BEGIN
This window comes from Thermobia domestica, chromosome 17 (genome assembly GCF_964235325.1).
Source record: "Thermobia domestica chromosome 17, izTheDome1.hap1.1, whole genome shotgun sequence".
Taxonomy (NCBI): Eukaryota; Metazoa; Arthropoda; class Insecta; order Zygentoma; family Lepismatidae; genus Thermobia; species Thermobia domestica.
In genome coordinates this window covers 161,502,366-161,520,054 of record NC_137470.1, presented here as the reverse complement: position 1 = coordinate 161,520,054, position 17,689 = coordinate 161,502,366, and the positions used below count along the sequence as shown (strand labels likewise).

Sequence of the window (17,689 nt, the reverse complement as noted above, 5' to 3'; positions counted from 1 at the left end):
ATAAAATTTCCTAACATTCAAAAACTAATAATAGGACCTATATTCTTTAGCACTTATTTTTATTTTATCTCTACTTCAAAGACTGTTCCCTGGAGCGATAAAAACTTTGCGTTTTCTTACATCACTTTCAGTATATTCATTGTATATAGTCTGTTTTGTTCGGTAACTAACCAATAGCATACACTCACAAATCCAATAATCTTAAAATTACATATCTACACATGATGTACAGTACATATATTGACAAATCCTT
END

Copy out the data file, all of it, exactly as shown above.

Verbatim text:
This window comes from Thermobia domestica, chromosome 17 (genome assembly GCF_964235325.1).
Source record: "Thermobia domestica chromosome 17, izTheDome1.hap1.1, whole genome shotgun sequence".
Taxonomy (NCBI): Eukaryota; Metazoa; Arthropoda; class Insecta; order Zygentoma; family Lepismatidae; genus Thermobia; species Thermobia domestica.
In genome coordinates this window covers 161,502,366-161,520,054 of record NC_137470.1, presented here as the reverse complement: position 1 = coordinate 161,520,054, position 17,689 = coordinate 161,502,366, and the positions used below count along the sequence as shown (strand labels likewise).

Sequence of the window (17,689 nt, the reverse complement as noted above, 5' to 3'; positions counted from 1 at the left end):
ATAAAATTTCCTAACATTCAAAAACTAATAATAGGACCTATATTCTTTAGCACTTATTTTTATTTTATCTCTACTTCAAAGACTGTTCCCTGGAGCGATAAAAACTTTGCGTTTTCTTACATCACTTTCAGTATATTCATTGTATATAGTCTGTTTTGTTCGGTAACTAACCAATAGCATACACTCACAAATCCAATAATCTTAAAATTACATATCTACACATGATGTACAGTACATATATTGACAAATCCTT